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Management eBrief no. 131

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Management eBriefs
Issue 131October 2017

The report is a product of the VA/HSR&D Evidence Synthesis Program.

Rapid Evidence Review: Measures for Patients with Chronic Musculoskeletal Pain

Chronic musculoskeletal pain is a major source of disability and morbidity for Veterans in the U.S., affecting approximately 60% of Veterans with chronic health conditions in VA primary care. Management of chronic musculoskeletal pain remains challenging. Groups ranging from pain expert coalitions to the National Institutes of Health and the Institute of Medicine have recently called for more focused and strategic pain therapy research. As these organizations note, successful development and testing of interventions to improve chronic musculoskeletal pain depends on the use of valid, reliable, and responsive measures of pain and pain-related outcomes.

In 2016, HSR&D held a state-of-the-art (SOTA) conference on Non-pharmacological Approaches to Chronic Musculoskeletal Pain Management and convened a group of researchers to develop a short set of core outcome measures for prospective pain research. The SOTA group requested a rapid evidence review to describe and compare key psychometric qualities (including minimally important difference (MID), test-retest reliability, validity, and responsiveness) of commonly used pain measures, particularly those that might be suitable for clinical trials of non-pharmacological treatments of chronic musculoskeletal pain. These qualities would not be the only criteria for selecting core measures, but could serve as a basic requirement of measures considered candidates for wide implementation. The evidence review focused on English-language versions of 17 measures of pain intensity/severity and/or pain-related functional interference for persons with chronic musculoskeletal pain, identified by the review operational partners and the SOTA Planning Committee. Links to brief information on individual measures are provided, but are not definitive or complete sources.

  • Brief Pain Inventory (BPI)
  • Defense & Veterans Pain Rating Scale (DVPRS)
  • Graded Chronic Pain Scale (GCPS)
  • Hip Osteoarthritis Outcomes Scale (HOOS)
  • Knee Osteoarthritis Outcomes Scale (KOOS)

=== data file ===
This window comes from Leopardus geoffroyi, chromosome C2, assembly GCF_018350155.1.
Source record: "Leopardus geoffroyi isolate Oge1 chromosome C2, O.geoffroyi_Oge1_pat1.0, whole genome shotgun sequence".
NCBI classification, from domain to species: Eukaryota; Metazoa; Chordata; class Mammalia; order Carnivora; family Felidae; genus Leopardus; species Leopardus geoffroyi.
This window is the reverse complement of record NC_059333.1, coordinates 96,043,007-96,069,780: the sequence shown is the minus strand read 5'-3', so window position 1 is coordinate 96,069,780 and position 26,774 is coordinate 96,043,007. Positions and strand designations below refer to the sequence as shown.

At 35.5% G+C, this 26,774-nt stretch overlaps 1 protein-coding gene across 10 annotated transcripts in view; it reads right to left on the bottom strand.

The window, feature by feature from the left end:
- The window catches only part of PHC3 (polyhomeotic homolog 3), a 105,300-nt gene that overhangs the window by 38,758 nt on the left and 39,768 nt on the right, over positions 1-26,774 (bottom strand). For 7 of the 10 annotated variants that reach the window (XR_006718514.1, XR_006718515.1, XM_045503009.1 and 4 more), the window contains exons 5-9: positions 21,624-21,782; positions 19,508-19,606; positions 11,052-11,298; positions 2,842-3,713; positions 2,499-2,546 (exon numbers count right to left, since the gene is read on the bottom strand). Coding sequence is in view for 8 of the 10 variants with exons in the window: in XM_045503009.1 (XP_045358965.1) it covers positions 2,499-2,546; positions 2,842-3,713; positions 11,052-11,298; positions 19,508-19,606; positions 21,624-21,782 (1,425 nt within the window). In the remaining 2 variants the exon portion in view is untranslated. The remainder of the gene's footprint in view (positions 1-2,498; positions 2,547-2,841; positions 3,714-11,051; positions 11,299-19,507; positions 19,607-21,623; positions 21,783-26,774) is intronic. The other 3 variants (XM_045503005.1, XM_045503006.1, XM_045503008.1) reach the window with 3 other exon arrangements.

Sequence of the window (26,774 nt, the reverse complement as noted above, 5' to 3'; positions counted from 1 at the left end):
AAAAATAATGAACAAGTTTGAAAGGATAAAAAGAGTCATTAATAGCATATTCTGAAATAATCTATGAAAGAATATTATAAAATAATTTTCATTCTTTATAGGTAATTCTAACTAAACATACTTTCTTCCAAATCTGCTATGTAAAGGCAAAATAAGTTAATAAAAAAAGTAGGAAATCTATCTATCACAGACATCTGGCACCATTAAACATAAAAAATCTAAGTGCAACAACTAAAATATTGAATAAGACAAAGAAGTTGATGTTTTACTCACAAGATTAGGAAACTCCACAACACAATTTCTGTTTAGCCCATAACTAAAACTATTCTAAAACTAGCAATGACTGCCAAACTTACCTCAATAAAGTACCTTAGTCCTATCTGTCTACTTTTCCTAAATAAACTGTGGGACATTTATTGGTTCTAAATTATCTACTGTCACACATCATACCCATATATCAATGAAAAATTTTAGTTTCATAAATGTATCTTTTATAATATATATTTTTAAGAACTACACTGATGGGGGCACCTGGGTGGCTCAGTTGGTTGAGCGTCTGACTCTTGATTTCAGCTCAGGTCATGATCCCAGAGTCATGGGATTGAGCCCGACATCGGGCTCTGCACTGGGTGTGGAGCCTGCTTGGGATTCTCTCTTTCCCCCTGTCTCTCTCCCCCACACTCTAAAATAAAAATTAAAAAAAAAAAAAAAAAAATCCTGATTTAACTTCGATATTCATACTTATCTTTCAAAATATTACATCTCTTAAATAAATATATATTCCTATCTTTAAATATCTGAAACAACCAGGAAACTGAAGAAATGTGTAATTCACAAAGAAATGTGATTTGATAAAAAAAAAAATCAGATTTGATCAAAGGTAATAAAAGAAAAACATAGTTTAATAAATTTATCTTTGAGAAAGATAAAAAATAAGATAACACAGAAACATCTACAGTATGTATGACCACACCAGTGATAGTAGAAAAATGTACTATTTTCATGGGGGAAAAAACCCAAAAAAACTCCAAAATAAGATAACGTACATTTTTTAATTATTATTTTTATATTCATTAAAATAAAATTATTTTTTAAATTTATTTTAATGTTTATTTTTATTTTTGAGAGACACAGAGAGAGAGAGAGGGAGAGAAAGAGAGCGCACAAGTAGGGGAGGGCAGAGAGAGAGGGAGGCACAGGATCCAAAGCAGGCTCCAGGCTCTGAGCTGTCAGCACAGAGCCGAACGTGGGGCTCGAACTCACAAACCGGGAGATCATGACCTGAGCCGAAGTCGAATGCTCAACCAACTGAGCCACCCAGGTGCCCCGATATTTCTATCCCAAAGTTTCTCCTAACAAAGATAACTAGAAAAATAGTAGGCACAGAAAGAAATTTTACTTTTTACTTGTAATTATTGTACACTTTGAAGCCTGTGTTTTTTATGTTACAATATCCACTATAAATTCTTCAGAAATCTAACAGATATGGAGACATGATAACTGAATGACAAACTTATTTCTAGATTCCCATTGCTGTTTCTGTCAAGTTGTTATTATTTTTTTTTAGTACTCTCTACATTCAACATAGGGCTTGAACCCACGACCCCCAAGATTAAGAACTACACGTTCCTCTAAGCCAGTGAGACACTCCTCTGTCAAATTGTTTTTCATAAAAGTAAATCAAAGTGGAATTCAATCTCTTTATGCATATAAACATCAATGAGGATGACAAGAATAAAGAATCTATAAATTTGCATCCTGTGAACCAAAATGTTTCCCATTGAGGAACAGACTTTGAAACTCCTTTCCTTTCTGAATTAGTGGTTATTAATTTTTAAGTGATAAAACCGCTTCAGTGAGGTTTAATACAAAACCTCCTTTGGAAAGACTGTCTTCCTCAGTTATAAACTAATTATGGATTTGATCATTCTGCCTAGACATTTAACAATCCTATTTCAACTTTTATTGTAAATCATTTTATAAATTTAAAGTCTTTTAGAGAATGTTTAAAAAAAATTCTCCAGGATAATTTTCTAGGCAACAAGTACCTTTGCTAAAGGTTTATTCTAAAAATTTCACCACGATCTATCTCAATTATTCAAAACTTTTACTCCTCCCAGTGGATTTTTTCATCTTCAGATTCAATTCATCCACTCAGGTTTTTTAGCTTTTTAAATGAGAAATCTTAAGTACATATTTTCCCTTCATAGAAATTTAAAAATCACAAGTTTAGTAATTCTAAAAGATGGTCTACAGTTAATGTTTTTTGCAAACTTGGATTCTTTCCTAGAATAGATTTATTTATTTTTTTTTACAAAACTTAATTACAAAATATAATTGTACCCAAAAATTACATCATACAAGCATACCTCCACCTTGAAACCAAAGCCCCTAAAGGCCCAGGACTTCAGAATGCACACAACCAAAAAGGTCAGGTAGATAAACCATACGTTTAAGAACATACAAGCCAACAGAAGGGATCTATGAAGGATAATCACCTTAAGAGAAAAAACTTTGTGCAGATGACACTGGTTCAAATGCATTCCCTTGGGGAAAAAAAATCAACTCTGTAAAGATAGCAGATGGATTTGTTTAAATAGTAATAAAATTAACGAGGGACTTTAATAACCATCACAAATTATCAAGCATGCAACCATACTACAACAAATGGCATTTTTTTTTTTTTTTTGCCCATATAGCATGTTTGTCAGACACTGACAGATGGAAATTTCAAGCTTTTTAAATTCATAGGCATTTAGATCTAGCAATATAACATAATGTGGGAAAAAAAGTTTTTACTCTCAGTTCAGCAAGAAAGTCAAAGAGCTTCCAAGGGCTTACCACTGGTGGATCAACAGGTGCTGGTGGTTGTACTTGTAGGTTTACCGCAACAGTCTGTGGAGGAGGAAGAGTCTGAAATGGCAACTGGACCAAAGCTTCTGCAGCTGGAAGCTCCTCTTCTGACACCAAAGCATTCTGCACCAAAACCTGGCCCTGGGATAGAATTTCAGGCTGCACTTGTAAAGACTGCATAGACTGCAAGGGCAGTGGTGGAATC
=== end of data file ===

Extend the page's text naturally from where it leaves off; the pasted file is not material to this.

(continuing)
• McGill Pain Questionnaire (MPQ)
  • West-Haven-Yale Multidimensional Pain Inventory (WHYMPI/MPI)
  • Numeric Rating Scale (NRS)
  • Oswestry Disability Index (ODI)
  • Patient Global Impression of Change (PGIC)
  • PEG A three-item scale assessing [P] pain intensity, [E] enjoyment of life, and [G] general activity)
  • Patient-Reported Outcomes Measurement Information System - Pain Interference (PROMIS-PI)
  • Roland-Morris Disability Questionnaire (RMDQ)
  • SF-36 Bodily Pain Scale (SF-36 BPS)
  • Visual Analogue Scale (VAS)
  • Western Ontario and McMaster Universities Arthritis Index (WOMAC)
  • Wong-Baker Faces® Pain Rating Scale

Investigators with VA's Evidence-based Synthesis Program site located in Minneapolis, MN searched multiple data sources [MEDLINE, Google Scholar, the National Center for Biotechnology Information (NCBI), and PubMed] from 2000 through January 2017 for articles relevant to this evidence review. Of 1,635 abstracts identified as potentially relevant, 318 articles underwent full-text review, and 43 met inclusion criteria. Six of the 43 studies included Veteran populations. Eight studies provided MID estimates for 8 of the 17 measures.

Summary of Findings
Among the assessed multi-item pain measures, the ODI, RMDQ, and SF-36 BPS had the most complete psychometric evidence within chronic musculoskeletal pain populations. BPI, GCPS, MPI/WHYMPI, MPQ, PEG, PROMIS-PI and WOMAC also had evidence for several key psychometric properties. Many measures merit consideration if they fit project needs and feasibility. Researchers' final choice of measures should consider population characteristics, pain site and type, recall period of interest and intervention length, analytic goals, and study resources.